Traditional crime victims' advocates have aligned themselves with law enforcement, maintaining that justice should come in the form of harsh punishment of offenders. A new movement of crime victims has more in common with criminal justice reformers seeking alternatives to tough sentencing policies, reports AlJazeera America. Grounded in research that establishes clear links between early exposure to violence and self-destructive patterns, the new victims' advocates want to spend less on prisons and more on crime prevention, trauma care and other forms of counseling.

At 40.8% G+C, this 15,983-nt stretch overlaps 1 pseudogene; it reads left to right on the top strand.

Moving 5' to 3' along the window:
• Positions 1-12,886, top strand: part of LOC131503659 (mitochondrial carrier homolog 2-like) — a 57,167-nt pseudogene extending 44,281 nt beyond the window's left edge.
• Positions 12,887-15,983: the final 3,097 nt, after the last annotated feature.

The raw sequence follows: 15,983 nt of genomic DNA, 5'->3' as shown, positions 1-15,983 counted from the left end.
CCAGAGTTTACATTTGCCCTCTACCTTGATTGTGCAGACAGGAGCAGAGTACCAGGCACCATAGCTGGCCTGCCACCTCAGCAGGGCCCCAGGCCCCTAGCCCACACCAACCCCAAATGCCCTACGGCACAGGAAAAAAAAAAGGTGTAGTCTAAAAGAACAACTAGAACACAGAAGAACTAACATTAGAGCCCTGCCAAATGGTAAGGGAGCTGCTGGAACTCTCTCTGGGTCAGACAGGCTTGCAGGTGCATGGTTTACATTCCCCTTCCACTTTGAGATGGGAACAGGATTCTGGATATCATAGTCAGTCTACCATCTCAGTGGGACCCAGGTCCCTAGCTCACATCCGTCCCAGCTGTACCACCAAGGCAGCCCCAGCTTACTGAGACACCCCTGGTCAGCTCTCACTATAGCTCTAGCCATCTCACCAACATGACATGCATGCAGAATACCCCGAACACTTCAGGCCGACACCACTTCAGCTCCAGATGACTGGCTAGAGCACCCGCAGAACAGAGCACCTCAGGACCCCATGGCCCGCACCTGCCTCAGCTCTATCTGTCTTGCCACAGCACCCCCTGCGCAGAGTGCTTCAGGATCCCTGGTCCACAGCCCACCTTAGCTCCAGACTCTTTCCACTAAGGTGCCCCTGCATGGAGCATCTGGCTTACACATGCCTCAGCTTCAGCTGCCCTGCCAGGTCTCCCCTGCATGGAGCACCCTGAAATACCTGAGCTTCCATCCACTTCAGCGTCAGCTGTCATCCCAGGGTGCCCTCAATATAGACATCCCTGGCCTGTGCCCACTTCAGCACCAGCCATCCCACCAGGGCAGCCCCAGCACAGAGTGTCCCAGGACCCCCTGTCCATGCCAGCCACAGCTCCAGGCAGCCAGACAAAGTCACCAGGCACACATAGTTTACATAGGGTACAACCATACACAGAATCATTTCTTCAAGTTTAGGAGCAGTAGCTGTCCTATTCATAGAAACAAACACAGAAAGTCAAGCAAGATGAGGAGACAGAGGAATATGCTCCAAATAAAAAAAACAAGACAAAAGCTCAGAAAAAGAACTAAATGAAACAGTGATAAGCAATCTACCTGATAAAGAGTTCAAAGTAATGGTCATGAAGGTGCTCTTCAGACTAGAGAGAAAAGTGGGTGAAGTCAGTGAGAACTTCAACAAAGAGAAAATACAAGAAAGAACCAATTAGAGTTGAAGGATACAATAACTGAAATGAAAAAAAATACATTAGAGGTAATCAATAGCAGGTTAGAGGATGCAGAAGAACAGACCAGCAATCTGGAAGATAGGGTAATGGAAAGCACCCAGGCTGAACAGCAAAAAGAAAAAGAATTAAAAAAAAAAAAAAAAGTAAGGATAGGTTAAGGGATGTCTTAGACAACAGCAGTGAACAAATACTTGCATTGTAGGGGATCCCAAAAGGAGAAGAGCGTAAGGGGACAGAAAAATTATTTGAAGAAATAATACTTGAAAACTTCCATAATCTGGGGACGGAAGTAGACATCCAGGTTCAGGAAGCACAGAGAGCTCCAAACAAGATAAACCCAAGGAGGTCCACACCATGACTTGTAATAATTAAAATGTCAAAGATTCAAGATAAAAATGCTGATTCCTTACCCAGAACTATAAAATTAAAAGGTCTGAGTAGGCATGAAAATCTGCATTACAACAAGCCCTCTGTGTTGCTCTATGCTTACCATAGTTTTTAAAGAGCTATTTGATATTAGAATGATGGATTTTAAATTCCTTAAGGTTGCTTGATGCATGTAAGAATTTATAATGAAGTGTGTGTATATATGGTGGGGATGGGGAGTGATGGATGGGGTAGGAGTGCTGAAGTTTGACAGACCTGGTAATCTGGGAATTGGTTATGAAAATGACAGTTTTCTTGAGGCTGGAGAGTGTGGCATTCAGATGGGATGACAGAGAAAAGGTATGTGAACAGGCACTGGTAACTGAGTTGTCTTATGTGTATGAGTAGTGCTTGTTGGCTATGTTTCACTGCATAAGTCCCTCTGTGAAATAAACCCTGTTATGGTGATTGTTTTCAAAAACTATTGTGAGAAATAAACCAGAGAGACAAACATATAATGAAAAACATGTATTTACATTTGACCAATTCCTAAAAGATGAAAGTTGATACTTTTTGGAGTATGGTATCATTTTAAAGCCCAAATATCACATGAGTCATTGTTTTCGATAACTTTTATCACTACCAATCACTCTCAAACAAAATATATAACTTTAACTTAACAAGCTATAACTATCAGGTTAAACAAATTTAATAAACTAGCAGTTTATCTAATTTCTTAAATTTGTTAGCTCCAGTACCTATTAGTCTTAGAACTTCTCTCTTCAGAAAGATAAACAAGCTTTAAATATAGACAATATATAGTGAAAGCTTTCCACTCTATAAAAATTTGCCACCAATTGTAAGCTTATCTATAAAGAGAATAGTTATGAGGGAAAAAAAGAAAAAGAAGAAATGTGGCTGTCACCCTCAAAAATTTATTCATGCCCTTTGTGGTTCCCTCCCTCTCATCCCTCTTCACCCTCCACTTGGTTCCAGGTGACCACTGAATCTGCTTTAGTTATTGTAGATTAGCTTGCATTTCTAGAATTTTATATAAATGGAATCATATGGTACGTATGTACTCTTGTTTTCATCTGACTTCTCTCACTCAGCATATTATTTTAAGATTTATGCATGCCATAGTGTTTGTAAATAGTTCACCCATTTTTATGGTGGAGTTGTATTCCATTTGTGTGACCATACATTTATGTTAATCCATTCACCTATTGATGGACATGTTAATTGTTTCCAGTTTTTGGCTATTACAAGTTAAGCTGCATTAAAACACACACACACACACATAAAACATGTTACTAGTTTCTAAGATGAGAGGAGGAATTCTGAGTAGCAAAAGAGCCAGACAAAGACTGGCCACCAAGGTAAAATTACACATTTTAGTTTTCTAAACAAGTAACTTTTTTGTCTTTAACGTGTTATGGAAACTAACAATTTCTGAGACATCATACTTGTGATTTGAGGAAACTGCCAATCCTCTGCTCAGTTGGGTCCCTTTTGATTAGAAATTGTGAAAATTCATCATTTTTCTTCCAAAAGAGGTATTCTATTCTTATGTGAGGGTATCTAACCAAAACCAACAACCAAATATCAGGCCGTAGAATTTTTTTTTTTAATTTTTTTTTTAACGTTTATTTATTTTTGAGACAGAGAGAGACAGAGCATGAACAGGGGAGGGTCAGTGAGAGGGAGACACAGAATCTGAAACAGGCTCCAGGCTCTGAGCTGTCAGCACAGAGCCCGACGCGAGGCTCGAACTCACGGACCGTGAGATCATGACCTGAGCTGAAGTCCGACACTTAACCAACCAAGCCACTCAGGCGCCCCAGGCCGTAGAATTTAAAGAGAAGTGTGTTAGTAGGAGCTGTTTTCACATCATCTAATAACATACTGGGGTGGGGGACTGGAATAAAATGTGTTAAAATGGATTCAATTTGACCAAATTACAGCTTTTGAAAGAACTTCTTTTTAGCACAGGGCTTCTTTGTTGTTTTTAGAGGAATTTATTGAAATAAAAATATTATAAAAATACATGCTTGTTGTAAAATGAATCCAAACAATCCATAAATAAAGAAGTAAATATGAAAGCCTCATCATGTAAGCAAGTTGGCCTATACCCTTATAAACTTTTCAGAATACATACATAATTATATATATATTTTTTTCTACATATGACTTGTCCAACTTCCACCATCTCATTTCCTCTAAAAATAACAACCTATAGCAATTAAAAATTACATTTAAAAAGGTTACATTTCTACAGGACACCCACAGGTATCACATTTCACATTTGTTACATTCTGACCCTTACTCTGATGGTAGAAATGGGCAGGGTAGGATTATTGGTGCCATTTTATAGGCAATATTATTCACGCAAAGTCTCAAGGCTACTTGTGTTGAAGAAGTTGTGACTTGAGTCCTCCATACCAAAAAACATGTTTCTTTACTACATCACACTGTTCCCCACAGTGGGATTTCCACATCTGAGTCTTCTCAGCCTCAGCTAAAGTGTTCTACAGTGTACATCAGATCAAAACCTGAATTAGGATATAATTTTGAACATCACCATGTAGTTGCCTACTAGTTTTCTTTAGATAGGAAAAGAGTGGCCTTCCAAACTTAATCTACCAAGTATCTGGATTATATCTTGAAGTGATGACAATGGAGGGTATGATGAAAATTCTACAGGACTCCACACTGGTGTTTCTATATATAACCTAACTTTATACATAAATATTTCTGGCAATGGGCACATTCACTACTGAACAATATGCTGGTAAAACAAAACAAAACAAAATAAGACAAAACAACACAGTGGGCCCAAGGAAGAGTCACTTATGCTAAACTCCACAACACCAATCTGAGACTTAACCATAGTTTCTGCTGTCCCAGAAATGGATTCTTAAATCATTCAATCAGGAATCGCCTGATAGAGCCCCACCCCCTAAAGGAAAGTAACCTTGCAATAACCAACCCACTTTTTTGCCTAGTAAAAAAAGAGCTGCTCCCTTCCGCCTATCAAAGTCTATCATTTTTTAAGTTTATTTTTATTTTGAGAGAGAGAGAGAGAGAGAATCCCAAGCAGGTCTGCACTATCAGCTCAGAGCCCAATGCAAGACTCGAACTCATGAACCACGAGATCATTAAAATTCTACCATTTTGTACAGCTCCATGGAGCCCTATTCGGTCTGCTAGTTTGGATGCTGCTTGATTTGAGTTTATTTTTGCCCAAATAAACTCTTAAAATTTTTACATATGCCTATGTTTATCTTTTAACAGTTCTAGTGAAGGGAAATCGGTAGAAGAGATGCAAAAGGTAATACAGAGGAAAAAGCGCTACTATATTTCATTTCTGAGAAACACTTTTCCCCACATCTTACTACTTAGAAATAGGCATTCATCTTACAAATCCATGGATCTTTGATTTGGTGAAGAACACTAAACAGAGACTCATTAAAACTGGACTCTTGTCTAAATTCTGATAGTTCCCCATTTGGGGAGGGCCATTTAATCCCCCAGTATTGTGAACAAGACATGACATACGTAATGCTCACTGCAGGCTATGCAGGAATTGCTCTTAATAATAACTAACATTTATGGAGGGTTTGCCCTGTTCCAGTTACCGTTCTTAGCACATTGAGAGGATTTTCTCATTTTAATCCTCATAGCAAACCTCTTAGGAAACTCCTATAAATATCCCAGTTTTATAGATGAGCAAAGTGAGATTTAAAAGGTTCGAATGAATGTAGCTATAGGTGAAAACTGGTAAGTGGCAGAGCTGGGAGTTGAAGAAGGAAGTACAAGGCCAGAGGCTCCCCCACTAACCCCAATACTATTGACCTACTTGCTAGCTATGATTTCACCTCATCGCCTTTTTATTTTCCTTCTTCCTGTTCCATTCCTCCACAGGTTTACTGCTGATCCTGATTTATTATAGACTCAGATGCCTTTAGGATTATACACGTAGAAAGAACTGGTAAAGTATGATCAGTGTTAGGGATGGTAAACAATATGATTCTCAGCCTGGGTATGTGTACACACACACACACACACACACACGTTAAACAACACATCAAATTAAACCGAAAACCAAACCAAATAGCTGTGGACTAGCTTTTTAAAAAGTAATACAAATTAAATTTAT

At the movement's core is the belief that criminals and their most frequent victims belong to the same community. The organization called Californians for Safety and Justice (CSJ) favors sentencing reform to reduce California's reliance on jail and prison, in tandem with expanded victim services. David Guizar chairs Crime Survivors for Safety and Justice, the victims' affiliate of CSJ. Because most states don't have groups as well organized as CSJ, it has been laying plans to go national. The tentatively named Alliance for Safety and Justice will adopt the CSJ model for multiple state affiliates.